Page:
"I was surprised with just the complete lack of effort and competitiveness last night and it was just all across the board," Mitchell said. "It just can't happen. Clearly there's an atmosphere that exists now that people think that's acceptable and that's 100 percent on me."
With that in mind, Matthew Mitchell returned to the Joe Craft Center early on Friday morning and got back to work. He drew up plans for Friday's practice, but his priorities have little to do with Xs and Os.
"Everything will be competitive-based in practice and we'll figure out who we can take the floor with on Sunday afternoon," Calipari said. "Between now and Sunday afternoon it is all about who is going to compete and who is going to work hard and who is going to play really, really hard for Kentucky. Hopefully, it's everybody."
Against Alabama, Samarie Walker and Bria Goss were the only two Wildcats who consistently turned in the kind of work Mitchell is demanding. Walker had 18 points and seven rebounds in 21 foul-limited minutes and Goss 14 points and six rebounds.
Now, Mitchell will be looking for more Cats to join them.
"If we can find a few players that will really, really compete hard I think a lot of things will flow from that," Mitchell said. "Until we get that straightened out, you can have all the talent in the world, if you don't play hard and don't compete and it doesn't mean something to you to win then I don't know who you are going to beat."
UK's next opponent certainly won't make life easy.
Arkansas (15-4, 2-4 Southeastern Conference) will enter Memorial Coliseum for a matchup with UK (15-4, 3-3 SEC) on Sunday at 1 p.m. ET having lost three of four, but don't let that fool you.
"Well, they have really, really great ball-screen offense and they put a lot of pressure and stress on your defense," Mitchell said. "They have some tough, aggressive players. They have a point guard in (Calli) Berna, who I think is one of the better ones in our league."
Berna is averaging a league-high 7.7 assists per game, most often finding freshman leading scorer Jessica Jackson (16.4 points per game), but game-planning for the Razorbacks isn't Mitchell's primary concern.
"Quite frankly, we can't worry about Arkansas this afternoon," Mitchell said on Friday. "We have to 100 percent try to see who is going to have a chance to play against Arkansas and that will be all about competing in practice this afternoon."
Willie Cauley-Stein had eight points, six blocks and six steals in UK's win over Georgia on Saturday. (Chet White, UK Athletics)
A few times a season, John Calipari comes up with a catchphrase you know you'll hear again soon.
This week, it rhymed.
Explaining why Willie Cauley-Stein had practiced well after struggling of late, Coach Cal said it had a lot to do with his willingness to accept coaching. Calipari noted a different look about Cauley-Stein, one that told him the sophomore had heeded his advice that "the smirkin' ain't workin' " and was fully tuned in to what his coach was saying.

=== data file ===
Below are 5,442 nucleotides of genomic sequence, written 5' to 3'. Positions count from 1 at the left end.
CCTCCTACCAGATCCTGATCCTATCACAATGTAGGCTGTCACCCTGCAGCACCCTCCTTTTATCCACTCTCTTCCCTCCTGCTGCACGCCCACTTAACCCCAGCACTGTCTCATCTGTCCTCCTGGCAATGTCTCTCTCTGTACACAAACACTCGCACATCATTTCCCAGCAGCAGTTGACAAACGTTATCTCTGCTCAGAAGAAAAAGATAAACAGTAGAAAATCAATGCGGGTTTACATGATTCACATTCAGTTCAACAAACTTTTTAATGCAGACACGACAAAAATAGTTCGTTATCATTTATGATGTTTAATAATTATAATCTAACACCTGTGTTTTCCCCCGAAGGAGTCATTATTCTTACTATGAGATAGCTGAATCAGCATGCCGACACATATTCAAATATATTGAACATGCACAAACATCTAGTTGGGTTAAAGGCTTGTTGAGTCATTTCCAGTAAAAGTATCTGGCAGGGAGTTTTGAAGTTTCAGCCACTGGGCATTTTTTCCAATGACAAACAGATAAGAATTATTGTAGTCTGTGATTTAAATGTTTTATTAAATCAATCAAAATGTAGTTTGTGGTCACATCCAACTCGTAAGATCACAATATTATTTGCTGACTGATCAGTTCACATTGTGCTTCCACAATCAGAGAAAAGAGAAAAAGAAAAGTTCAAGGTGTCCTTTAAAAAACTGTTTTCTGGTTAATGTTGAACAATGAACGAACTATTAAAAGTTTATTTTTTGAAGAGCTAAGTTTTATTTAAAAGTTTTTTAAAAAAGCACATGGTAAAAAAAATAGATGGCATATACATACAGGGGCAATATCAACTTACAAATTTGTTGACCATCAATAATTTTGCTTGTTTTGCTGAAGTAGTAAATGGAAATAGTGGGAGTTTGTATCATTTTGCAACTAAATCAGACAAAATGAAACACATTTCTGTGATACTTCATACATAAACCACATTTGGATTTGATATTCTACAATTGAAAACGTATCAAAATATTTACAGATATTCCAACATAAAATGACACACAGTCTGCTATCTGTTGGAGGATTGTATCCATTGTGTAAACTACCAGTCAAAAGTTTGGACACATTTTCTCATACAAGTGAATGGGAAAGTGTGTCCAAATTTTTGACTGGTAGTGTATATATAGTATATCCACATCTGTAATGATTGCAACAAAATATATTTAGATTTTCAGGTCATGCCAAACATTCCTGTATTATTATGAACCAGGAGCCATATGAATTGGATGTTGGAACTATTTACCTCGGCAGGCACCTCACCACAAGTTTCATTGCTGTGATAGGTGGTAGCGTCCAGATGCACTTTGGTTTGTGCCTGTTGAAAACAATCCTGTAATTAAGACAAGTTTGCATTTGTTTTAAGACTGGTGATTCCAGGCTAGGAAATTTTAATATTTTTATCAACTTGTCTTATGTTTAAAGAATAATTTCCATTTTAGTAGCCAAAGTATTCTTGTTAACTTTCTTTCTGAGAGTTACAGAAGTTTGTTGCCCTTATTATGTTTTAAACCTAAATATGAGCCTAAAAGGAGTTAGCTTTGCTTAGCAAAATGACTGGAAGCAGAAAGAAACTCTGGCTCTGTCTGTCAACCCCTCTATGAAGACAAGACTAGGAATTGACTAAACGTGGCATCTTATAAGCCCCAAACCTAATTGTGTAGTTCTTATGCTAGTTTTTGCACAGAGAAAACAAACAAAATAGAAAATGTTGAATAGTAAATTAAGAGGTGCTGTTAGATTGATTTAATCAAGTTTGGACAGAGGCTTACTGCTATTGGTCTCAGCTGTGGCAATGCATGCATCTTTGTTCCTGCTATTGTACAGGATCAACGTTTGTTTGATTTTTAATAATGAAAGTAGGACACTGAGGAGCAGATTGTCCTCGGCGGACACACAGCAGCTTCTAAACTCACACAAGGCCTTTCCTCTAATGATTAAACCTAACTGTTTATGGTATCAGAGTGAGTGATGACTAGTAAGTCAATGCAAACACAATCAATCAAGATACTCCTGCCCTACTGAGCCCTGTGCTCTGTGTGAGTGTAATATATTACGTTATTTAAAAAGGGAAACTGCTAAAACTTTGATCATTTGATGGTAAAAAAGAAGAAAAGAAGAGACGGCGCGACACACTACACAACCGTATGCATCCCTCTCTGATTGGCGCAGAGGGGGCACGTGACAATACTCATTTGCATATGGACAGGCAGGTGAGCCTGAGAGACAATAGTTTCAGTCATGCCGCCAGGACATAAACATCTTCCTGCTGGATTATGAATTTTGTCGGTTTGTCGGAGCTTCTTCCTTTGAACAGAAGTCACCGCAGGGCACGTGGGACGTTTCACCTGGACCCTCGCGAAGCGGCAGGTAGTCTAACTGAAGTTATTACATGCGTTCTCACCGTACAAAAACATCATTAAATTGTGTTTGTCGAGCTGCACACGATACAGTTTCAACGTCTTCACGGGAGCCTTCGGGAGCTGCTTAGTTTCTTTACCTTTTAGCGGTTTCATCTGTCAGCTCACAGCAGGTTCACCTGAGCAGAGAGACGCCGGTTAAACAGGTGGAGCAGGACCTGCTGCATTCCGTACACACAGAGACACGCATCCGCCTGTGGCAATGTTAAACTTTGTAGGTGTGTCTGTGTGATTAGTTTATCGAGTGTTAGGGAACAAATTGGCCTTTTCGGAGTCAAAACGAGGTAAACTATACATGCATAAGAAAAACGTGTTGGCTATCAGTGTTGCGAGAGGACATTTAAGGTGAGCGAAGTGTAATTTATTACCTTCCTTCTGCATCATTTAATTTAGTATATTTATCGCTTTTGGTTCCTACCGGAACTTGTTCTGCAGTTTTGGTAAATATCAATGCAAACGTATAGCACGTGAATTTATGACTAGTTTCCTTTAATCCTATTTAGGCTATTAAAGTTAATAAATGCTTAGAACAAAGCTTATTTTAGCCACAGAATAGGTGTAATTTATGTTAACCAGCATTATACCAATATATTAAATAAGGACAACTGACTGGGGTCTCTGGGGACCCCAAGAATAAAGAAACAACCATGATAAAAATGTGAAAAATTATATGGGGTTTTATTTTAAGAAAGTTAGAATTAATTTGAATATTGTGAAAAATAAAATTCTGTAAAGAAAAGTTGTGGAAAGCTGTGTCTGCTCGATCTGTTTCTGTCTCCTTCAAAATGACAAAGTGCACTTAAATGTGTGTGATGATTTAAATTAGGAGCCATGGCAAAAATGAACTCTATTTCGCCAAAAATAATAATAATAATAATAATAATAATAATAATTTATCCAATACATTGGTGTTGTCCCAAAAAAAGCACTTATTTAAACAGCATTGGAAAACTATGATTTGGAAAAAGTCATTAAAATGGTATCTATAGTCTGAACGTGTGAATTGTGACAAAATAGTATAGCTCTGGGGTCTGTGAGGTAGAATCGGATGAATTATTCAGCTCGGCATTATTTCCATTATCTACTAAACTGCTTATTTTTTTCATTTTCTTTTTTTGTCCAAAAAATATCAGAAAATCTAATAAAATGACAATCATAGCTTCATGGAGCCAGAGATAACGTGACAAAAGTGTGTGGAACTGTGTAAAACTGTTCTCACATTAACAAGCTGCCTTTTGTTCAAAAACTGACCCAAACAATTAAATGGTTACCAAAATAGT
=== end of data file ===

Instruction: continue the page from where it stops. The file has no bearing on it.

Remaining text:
Speaking on Saturday, Cauley-Stein was asked what Coach Cal's newest creation means.
"I don't know," Cauley-Stein said, drawing laughs. "I just look at Cal like I know what he's talking about."
Joking aside, Cauley-Stein returned to form as No. 14 Kentucky (15-4, 5-1 Southeastern Conference) took down Georgia (10-8, 4-2 SEC), 79-54. After averaging one point, 3.3 rebounds and 0.6 blocks over his previous three games, Cauley-Stein was his usual disruptive self.
"I think my teammates knew I was going to come out of it, it was just a matter of time of when," Cauley-Stein said.
Cauley-Stein had eight points -- six coming after halftime -- six blocks and six steals. His blocks and steals led directly to 10 UK possessions and nine points.
"Well, I told you, he was unbelievable in practice, and he was in a totally different frame of mind, and he performed," Calipari said. "Now, he was a little shaky at times out there, but he's just now coming back from that other stuff, so you still had the dregs in there. He had a little bit of it in there. But I thought he played well, blocks, steals, moved his feet, made some baskets, two free throws. That's who he is for us."
He was confident throughout the week a game like this one was forthcoming, but Cauley-Stein wasn't sure he was "back" until he woke up on Saturday morning. It was based entirely on the way on the way he had performed throughout the week.
"I've had a really good couple days of practice and I felt like my normal self," Cauley-Stein said. "Other times in practice I was just kind of out there going through the motions. And this time I was actually juiced and ready to get back to producing."
Since UK had played well even as he had struggled, Cauley-Stein didn't think of himself as being in a slump until he heard others talk about it. He caught wind of media wondering about what was going on and heard from fans as well.
The tone of those interactions: very positive.
"I was touched by it because last year, that was happening, you're getting murdered for one because you're losing," Cauley-Stein said. "So this year I was kind of like, I'll just stay off Twitter but then I was on there and it was real positive. It was good that our fans are here to pick us up."
After showing up on social media for Cauley-Stein, fans did the same in person on Saturday. In spite of a winter storm and freezing temperatures in Lexington, 23,367 packed Rupp Arena. They were treated to a performance that may have been UK's most complete of the season.
Aaron Harrison led four Wildcats in double figures with 15 points as UK shot 50 percent from the field on the strength of crisp ball movement.